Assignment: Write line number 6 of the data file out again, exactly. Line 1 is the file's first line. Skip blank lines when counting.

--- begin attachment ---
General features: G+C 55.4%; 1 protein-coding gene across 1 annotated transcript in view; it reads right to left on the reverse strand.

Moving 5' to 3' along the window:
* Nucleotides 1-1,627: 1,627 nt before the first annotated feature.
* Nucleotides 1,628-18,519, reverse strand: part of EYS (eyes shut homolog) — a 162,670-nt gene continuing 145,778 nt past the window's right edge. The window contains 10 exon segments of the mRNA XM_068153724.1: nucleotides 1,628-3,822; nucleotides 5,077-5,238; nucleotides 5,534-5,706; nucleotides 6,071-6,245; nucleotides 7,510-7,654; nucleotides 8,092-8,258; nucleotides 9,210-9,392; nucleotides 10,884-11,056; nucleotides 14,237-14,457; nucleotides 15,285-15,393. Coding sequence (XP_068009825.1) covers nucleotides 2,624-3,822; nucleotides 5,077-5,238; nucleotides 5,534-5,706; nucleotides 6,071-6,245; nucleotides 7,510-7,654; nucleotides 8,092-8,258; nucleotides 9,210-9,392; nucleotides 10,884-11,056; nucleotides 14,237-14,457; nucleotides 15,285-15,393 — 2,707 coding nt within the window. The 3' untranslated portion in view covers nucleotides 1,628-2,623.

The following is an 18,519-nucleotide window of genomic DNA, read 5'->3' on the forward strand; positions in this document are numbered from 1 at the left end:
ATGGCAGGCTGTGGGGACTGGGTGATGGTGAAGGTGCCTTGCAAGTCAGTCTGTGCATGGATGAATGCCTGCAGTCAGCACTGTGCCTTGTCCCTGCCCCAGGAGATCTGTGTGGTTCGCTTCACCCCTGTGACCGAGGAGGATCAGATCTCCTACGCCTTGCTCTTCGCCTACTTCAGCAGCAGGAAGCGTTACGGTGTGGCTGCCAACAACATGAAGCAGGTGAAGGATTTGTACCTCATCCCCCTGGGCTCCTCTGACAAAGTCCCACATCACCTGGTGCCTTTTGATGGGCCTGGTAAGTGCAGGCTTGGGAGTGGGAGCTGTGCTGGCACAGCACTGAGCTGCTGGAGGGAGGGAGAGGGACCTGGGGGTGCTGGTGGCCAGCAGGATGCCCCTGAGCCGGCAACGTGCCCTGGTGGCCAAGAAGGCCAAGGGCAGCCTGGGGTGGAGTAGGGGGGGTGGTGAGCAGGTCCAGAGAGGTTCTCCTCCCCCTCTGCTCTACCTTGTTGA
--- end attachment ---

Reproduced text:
ATGGCAGGCTGTGGGGACTGGGTGATGGTGAAGGTGCCTTGCAAGTCAGTCTGTGCATGGATGAATGCCTGCAGTCAGCACTGTGCCTTGTCCCTGCCCCAGGAGATCTGTGTGGTTCGCTTCACCCCTGTGACCGAGGAGGATCAGATCTCCTACGCCTTGCTCTTCGCCTACTTCAGCAGCAGGAAGCGTTACGGTGTGGCTGCCAACAACATGAAGCAGGTGAAGGATTTGTACCTCATCCCCCTGGGCTCCTCTGACAAAGTCCCACATCACCTGGTGCCTTTTGATGGGCCTGGTAAGTGCAGGCTTGGGAGTGGGAGCTGTGCTGGCACAGCACTGAGCTGCTGGAGGGAGGGAGAGGGACCTGGGGGTGCTGGTGGCCAGCAGGATGCCCCTGAGCCGGCAACGTGCCCTGGTGGCCAAGAAGGCCAAGGGCAGCCTGGGGTGGAGTAGGGGGGGTGGTGAGCAGGTCCAGAGAGGTTCTCCTCCCCCTCTGCTCTACCTTGTTGA